Control algorithm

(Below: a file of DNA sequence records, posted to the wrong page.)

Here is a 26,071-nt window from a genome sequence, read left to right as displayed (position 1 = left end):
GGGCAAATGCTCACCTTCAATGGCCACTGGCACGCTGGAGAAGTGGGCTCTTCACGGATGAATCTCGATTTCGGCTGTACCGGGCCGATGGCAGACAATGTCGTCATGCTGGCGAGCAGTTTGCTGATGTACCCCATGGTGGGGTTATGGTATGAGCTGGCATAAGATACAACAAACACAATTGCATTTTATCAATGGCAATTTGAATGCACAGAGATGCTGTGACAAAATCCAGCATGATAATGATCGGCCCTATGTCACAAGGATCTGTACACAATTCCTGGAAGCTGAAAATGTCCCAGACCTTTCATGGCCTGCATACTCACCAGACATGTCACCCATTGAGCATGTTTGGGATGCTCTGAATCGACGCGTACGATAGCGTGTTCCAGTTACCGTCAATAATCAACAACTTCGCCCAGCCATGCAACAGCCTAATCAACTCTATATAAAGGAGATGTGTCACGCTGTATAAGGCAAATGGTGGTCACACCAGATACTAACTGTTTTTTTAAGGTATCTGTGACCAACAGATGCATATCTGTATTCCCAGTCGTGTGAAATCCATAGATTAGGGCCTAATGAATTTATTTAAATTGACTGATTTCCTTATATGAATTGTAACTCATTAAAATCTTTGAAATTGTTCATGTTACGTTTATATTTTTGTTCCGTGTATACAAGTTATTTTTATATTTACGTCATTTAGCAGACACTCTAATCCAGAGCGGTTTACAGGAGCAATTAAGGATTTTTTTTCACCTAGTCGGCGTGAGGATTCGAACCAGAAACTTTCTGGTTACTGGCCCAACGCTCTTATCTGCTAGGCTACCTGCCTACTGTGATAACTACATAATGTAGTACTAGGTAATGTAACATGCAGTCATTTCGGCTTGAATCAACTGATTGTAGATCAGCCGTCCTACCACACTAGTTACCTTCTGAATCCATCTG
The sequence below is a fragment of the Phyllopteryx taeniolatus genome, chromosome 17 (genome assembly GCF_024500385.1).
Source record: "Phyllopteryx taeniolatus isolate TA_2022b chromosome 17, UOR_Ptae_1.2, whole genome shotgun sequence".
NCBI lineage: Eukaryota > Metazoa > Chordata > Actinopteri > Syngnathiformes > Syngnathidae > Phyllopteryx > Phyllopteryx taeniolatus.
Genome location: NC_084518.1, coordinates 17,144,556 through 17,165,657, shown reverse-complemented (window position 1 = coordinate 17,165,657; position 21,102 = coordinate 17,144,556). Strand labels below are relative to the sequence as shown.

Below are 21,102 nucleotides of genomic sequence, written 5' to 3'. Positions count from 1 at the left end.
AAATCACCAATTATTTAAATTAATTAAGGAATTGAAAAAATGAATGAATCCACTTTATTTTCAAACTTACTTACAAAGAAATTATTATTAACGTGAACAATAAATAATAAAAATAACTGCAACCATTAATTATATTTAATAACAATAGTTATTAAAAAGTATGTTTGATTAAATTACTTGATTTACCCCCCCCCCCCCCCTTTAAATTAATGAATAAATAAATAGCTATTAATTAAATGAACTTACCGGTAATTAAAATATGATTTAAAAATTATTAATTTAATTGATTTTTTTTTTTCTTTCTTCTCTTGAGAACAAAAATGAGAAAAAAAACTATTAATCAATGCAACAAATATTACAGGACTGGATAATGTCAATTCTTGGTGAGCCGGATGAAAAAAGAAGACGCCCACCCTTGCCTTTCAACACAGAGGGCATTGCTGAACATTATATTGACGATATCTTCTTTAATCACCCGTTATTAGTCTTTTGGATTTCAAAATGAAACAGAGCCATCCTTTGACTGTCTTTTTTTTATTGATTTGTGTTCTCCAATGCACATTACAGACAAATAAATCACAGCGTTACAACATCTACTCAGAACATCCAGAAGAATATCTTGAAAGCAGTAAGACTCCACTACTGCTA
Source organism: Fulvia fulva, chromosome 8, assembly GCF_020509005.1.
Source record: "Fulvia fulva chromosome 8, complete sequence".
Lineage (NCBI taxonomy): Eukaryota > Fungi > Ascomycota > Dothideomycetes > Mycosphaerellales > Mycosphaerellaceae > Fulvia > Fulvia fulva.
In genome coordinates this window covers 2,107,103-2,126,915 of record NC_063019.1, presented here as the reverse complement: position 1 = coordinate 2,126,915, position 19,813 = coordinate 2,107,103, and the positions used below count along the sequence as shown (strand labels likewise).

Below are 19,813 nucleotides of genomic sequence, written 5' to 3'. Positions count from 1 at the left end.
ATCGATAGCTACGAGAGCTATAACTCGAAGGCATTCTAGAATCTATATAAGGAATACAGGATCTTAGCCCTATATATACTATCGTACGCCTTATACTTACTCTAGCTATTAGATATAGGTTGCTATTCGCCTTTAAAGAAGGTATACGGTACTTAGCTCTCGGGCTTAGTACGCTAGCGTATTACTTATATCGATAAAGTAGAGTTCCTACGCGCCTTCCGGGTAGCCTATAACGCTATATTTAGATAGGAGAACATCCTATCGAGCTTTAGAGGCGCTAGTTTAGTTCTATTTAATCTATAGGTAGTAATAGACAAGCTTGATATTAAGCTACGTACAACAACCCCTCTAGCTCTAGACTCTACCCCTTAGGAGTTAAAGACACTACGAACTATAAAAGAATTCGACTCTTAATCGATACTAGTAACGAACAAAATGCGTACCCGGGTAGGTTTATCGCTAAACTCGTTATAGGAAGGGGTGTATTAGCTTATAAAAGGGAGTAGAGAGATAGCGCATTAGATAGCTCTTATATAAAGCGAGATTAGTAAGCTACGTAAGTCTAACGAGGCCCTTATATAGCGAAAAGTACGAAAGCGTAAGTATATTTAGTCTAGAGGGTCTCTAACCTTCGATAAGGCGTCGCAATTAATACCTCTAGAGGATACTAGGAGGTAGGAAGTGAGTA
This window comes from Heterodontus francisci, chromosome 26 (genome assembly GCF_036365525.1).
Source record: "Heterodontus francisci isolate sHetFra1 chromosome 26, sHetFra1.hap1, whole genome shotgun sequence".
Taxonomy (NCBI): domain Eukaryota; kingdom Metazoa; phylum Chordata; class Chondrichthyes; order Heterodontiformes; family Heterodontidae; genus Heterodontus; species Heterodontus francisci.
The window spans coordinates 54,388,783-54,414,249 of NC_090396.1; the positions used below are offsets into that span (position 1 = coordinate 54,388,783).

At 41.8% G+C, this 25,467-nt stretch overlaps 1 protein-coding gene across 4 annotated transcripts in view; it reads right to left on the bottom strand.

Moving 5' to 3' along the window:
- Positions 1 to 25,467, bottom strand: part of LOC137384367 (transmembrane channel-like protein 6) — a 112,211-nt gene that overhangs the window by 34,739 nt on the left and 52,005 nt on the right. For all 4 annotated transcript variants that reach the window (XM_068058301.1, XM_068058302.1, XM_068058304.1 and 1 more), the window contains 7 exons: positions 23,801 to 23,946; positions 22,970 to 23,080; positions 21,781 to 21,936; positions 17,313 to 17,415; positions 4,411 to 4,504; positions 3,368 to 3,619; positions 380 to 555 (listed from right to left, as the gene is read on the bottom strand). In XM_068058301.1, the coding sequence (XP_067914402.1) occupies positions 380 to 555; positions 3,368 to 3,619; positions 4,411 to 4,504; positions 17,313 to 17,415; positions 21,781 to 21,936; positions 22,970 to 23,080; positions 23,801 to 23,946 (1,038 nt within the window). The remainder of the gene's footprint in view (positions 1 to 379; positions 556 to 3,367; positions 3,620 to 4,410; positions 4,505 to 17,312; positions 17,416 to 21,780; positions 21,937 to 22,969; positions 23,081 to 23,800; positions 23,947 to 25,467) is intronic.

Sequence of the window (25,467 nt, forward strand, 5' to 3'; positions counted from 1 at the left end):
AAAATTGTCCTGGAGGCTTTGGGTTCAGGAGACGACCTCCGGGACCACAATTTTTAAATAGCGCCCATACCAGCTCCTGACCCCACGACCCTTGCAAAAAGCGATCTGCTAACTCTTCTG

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A con­trol al­go­rithm is a math­e­mat­i­cal-log­i­cal ac­tion spec­i­fi­ca­tion for the work of a con­troller. Con­trol al­go­rithms are a log­i­cal se­quence of in­di­vid­ual, de­fined ex­e­cu­tion steps. A con­trol al­go­rithm can be in­te­grat­ed in­to the pro­gram of a com­put­er for con­crete ap­pli­ca­tion. To ex­e­cute a task, a spe­cif­ic in­put is then as­signed a spe­cif­ic out­put. A math­e­mat­i­cal de­f­i­n­i­tion of the term al­so reads: “A com­pu­ta­tion rule for the so­lu­tion of a prob­lem is called al­go­rithm, if an equiv­a­lent Tur­ing ma­chine ex­ists to this com­pu­ta­tion rule, which stops for each in­put, which has a so­lu­tion.” A Tur­ing ma­chine — in­tro­duced in 1936/36 by British math­e­mati­cian Alan Tur­ing — is a math­e­mat­i­cal mod­el in the­o­ret­i­cal com­put­er sci­ence that ab­stracts a ma­chine. In this mod­el, char­ac­ter-based ma­nip­u­la­tions are ex­e­cut­ed ac­cord­ing to fixed rules.

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